“In order for something to live, something has to die.”
I don’t know if this is an anonymous quote I once read, something wise uttered by a friend or it was placed on my heart by the One who places things on our hearts. Regardless, it is a revelation that has helped me to understand my own transformation and journey over the past few years.
We see this in the foundation of creation. The cycle of life in nature. The seed dying so the root can spring forth. We see it in humanity. Heroes laying down their lives for their friends and causes. It is all around us but it is also in us — this cycle of living and dying.
I have found much of the construct of “me” has died or is dying. Old beliefs, old roles, old expectations, old methods, old plans. Like in nature, each of these deaths have been messy. I would love to say that I plunged into each of them with enthusiasm and bravery but that would be a lie. In each case, my heart saw the death before my head did. And oh did my head fight back. “This isn’t the plan!!” uttered or screamed in anger or desperation many times.
In each case, there was an eventual surrender to the process of dying. This surrender was a massive perspective shifter — for in the surrender, I saw the new life emerging. I saw that the construct of “me” was a limiter of potential, expansion, love, gratitude. By letting these old constructs die, I saw tremendous growth in all of these areas. I entered into new revelations, new friendships, new adventures. All of which would have been impossible if I had embraced stasis.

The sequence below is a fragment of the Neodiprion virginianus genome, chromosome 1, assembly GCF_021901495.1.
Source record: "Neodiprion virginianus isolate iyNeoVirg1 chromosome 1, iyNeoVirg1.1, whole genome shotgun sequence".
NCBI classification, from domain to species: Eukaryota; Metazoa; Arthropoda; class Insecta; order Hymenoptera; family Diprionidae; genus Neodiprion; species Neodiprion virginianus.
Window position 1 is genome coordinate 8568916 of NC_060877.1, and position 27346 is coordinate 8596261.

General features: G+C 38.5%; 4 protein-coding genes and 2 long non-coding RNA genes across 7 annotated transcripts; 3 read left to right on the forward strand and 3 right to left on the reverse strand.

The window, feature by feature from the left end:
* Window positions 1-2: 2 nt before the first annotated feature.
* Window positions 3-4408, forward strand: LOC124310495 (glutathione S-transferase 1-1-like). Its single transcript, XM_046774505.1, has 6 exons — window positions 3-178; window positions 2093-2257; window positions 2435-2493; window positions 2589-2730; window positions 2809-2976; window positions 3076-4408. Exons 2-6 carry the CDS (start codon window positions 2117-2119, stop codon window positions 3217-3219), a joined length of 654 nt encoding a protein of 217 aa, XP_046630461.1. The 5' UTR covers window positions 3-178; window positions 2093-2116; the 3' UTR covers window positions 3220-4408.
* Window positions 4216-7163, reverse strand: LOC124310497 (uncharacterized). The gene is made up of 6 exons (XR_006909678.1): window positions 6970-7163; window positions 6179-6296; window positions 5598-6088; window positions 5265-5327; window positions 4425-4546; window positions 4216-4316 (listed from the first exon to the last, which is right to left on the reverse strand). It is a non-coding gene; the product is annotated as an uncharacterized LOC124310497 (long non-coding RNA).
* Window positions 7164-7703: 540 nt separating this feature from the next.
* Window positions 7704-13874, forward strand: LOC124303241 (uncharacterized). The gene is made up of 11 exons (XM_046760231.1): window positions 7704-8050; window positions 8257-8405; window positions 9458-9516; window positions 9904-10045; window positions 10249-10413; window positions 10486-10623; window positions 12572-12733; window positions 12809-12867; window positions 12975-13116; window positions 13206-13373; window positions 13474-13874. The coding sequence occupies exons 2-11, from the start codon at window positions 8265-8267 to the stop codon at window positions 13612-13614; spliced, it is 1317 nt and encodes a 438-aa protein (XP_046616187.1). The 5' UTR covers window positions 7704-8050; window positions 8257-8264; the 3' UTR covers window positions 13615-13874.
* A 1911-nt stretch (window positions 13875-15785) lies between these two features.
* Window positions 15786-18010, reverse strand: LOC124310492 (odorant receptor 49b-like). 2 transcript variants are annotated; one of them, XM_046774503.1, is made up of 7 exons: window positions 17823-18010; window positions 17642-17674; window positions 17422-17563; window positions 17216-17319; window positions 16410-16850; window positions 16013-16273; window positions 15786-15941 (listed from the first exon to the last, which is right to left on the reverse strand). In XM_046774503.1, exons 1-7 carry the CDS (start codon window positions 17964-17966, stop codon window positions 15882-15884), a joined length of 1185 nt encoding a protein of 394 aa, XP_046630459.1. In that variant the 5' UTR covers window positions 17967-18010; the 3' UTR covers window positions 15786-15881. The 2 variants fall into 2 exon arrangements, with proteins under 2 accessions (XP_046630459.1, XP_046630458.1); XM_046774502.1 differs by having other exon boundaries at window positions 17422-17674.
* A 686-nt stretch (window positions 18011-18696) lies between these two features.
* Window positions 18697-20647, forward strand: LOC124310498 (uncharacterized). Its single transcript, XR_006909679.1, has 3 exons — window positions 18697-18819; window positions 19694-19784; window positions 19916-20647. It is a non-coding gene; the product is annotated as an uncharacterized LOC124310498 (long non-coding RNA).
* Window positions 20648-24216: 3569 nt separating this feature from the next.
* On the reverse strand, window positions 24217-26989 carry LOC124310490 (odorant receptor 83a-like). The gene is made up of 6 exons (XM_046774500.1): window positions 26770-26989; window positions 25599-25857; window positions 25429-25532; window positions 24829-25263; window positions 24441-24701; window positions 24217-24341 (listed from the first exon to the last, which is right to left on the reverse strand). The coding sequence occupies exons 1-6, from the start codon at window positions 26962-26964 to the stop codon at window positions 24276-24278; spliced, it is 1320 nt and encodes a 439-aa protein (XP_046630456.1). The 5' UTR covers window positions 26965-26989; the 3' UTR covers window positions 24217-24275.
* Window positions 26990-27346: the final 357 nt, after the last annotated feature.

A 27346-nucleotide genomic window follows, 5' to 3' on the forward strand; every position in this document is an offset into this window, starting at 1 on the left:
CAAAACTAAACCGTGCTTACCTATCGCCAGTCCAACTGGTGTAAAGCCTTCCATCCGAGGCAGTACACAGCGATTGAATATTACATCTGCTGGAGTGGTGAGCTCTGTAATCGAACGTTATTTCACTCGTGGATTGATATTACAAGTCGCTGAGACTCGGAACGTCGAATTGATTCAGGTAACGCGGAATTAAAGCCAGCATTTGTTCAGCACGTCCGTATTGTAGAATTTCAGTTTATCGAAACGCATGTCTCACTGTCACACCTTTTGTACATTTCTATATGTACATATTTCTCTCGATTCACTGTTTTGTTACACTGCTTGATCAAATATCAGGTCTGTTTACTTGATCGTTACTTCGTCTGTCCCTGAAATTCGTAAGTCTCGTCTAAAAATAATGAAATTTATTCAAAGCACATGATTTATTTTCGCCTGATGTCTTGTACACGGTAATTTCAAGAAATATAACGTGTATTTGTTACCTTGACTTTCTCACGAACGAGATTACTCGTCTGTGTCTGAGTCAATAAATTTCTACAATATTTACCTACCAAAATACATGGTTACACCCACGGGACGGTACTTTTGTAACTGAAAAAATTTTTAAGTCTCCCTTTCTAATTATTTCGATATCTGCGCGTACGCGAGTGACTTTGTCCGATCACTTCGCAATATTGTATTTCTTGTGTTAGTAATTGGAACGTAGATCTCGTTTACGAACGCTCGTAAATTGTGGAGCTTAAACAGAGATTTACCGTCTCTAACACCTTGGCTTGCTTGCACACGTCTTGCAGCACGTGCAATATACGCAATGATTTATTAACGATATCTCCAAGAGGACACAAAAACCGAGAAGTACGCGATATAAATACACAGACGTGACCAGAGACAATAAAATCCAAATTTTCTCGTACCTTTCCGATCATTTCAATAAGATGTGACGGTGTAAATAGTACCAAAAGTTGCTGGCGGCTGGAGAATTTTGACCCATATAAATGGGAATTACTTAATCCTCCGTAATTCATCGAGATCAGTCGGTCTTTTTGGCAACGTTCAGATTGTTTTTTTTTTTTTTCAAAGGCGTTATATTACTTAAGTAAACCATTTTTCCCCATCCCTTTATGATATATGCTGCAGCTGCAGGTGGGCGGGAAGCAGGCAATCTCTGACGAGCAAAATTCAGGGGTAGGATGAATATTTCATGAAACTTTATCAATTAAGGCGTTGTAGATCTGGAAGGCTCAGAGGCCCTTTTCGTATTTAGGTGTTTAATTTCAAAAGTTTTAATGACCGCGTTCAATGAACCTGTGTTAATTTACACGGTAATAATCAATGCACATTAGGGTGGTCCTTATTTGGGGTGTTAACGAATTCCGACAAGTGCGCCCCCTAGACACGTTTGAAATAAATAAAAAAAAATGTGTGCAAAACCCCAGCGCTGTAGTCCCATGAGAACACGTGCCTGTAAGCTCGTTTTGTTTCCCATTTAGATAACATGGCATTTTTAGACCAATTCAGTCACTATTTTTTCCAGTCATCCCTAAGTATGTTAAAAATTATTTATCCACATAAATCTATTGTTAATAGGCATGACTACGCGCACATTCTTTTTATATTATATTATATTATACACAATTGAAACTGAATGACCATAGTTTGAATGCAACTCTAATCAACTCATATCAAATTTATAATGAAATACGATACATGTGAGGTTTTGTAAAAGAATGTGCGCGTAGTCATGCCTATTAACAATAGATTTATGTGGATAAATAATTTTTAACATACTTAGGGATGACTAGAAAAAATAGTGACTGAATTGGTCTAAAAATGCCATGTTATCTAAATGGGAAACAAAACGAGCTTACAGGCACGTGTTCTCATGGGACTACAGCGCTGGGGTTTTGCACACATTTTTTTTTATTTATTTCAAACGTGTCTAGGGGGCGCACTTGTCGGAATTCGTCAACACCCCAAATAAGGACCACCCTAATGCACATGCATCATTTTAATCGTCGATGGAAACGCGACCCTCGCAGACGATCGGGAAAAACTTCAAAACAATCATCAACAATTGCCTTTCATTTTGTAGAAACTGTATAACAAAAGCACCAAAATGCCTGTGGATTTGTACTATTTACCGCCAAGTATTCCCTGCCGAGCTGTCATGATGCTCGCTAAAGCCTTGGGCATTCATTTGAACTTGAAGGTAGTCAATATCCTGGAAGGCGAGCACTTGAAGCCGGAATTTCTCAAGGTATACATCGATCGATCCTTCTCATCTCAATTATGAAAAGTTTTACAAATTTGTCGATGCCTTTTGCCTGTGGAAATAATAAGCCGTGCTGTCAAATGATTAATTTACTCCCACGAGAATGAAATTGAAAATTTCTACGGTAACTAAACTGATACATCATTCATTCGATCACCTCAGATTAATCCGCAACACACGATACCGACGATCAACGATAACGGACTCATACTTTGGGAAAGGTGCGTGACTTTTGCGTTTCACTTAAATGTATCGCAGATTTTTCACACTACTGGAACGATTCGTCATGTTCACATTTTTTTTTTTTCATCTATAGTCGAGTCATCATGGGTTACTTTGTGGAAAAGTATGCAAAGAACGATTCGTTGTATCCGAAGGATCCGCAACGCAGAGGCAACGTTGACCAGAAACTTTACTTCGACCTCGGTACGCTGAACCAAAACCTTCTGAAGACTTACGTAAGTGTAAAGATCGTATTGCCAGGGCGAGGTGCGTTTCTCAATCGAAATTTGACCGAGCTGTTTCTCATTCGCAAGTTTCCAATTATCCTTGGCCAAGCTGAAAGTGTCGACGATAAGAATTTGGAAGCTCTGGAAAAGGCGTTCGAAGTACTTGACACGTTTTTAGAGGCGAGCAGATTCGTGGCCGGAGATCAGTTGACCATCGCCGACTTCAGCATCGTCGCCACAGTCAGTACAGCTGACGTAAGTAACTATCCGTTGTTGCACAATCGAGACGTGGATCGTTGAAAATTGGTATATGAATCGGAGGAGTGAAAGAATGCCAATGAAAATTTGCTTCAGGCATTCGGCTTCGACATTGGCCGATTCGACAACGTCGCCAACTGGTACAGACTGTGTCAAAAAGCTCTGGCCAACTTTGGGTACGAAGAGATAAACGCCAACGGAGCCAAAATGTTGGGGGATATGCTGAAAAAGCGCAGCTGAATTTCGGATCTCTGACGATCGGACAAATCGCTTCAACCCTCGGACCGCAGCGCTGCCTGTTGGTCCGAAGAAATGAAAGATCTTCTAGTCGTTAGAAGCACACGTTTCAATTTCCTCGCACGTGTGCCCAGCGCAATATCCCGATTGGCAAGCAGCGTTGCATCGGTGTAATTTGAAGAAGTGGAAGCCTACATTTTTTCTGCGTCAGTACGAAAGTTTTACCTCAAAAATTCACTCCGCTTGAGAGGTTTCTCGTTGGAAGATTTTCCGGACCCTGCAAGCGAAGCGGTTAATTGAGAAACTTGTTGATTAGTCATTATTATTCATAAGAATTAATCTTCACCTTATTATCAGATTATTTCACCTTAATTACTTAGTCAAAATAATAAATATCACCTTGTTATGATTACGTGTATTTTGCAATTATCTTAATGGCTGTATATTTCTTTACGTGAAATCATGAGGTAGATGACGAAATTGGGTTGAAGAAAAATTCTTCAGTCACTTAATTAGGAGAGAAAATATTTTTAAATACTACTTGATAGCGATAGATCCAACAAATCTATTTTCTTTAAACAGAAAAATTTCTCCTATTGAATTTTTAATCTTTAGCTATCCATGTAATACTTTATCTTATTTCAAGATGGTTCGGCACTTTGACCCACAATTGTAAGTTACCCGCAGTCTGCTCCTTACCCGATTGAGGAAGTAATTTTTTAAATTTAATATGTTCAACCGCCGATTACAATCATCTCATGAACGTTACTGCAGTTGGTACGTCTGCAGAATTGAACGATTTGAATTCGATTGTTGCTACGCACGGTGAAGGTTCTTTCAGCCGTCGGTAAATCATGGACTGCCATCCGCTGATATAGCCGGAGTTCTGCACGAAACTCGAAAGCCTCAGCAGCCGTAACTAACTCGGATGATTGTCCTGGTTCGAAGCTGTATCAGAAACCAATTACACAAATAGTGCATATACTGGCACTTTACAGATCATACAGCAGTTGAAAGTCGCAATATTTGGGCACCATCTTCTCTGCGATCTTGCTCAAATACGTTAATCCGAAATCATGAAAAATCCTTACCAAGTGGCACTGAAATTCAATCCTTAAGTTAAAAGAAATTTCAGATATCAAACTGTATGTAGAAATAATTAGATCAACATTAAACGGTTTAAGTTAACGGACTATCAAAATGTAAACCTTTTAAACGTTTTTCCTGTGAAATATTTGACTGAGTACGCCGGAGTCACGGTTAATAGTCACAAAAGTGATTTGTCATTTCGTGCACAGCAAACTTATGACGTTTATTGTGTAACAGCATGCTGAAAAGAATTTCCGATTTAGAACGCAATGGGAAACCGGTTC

I also noticed this … some things didn’t die. They became stronger. My faith in God. My belief in sovereignty. My love for others. My self-worth. My intuition. These came with me and grew as I emerged from the carcasses of each phase.
I also lost some things in each of these deaths. The illusion of control. Any ability to tolerate or participate in conversations about small things. My political and religious stridency. My trivial passions. My obsession with acceptance. My propensity to waste time.
I know new deaths await me. I feel my ego’s white-knuckled grasp on several things. I feel fear flood my psyche. I hear the voices of preservation. But now I know a secret … these responses are simply evidence to keep going.
Of course, at some point my soul will leave the shell of this body behind. My hope is that I will be prepared for that — because I would have already lived and died and lived a thousand times before.